In several reports, it has been demonstrated that mitochondria are important in maintaining ER Ca2+ concentrations following its release from the ER [1, 7, 12, 16, 26, 29, 30]. When ER Ca2+ levels decrease, mitochondria sequester this cation from the cytoplasm and subsequently transport it back into the ER via SERCA. This relationship between the mitochondria and the ER in regulating Ca2+, also known as store-operated Ca2+ entry (SOCE), is well-studied in cells that release Ca2+ from the ER following induction by agonists that open inositol triphosphate (IP3) channels or ryanodine receptors [6, 12, 33]. However, it has recently been shown that Ca2+ can also be released from the ER without activation of the IP3- or ryanodine channels. This release involves the translocon on the ER membrane, through which proteins are transported and leaks Ca2+ following the binding of the translocon to a ribosome–peptide complex [11, 45]. Thus, it appears that there is a correlation between the rate of protein transport through the ER membrane and the leaking of Ca2+ from this organelle. This finding suggests that a cell that synthesizes unusually high levels of secretory proteins such as MM, would leak more Ca2+ from its ER and thus be hypersensitive to Ca2+ deprivation. Indeed, we find that treatment with thapsigargine, an agent that blocks entrance of Ca2+ into the ER thru SERCA, results in greater cytotoxicity in MM as compared to B-cell leukemias cell lines (Fig. 1b). Additionally, cell death was preceded by a higher increase in cytoplasmic Ca2+ concentration of MM cells (Fig. 1c). These data suggest that SOCE is more active in MM cells as compared to B-cell leukemias and therefore may underlie the heightened sensitivity of MM to agents that perturb ER Ca2+ either directly (by thapsigargine) or indirectly (by mitochondrial inhibitors).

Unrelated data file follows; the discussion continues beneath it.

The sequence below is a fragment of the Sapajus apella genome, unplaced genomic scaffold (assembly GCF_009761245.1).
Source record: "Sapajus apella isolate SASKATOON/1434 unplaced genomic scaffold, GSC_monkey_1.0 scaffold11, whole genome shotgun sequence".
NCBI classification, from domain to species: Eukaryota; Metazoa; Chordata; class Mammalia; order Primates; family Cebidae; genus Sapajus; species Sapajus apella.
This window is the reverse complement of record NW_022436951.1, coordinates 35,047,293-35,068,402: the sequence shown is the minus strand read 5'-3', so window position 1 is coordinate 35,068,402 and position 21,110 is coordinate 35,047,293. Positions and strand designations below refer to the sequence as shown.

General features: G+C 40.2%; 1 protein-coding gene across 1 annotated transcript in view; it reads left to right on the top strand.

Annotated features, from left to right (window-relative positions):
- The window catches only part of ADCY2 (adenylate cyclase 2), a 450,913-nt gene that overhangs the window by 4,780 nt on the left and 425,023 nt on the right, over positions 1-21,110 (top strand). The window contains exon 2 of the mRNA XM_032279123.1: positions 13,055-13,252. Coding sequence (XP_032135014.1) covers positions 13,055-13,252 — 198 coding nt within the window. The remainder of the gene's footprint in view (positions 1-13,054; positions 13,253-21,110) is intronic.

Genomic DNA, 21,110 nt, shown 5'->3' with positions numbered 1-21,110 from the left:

There is a great deal of evidence to demonstrate how Δψm plays an important role in the uptake of Ca2+ by mitochondria [3, 13, 14, 41]. However, the exact role of how each ETC complex contributes to the uptake and extrusion of mitochondrial Ca2+ has yet to be resolved. Therefore, we selected CCCP, which directly reduces Δψm, to investigate the possible reasons for the heightened sensitivity of MM cells we find in response to the reduction in mitochondrial proton gradient. Immediately after addition of CCCP, Δψm was dissipated and subsequently mitochondrial Ca2+ was extruded into the cytoplasm of both MM and B-cell leukemic cell lines. Thus, our results demonstrate that lowering of Δψm by CCCP renders mitochondria incapable of retaining Ca2+ ions in both B-cell leukemia and MM cells, and therefore the differential response of each cell type to this activity of CCCP can not account for the increased sensitivity of MM to mitochondrial inhibition.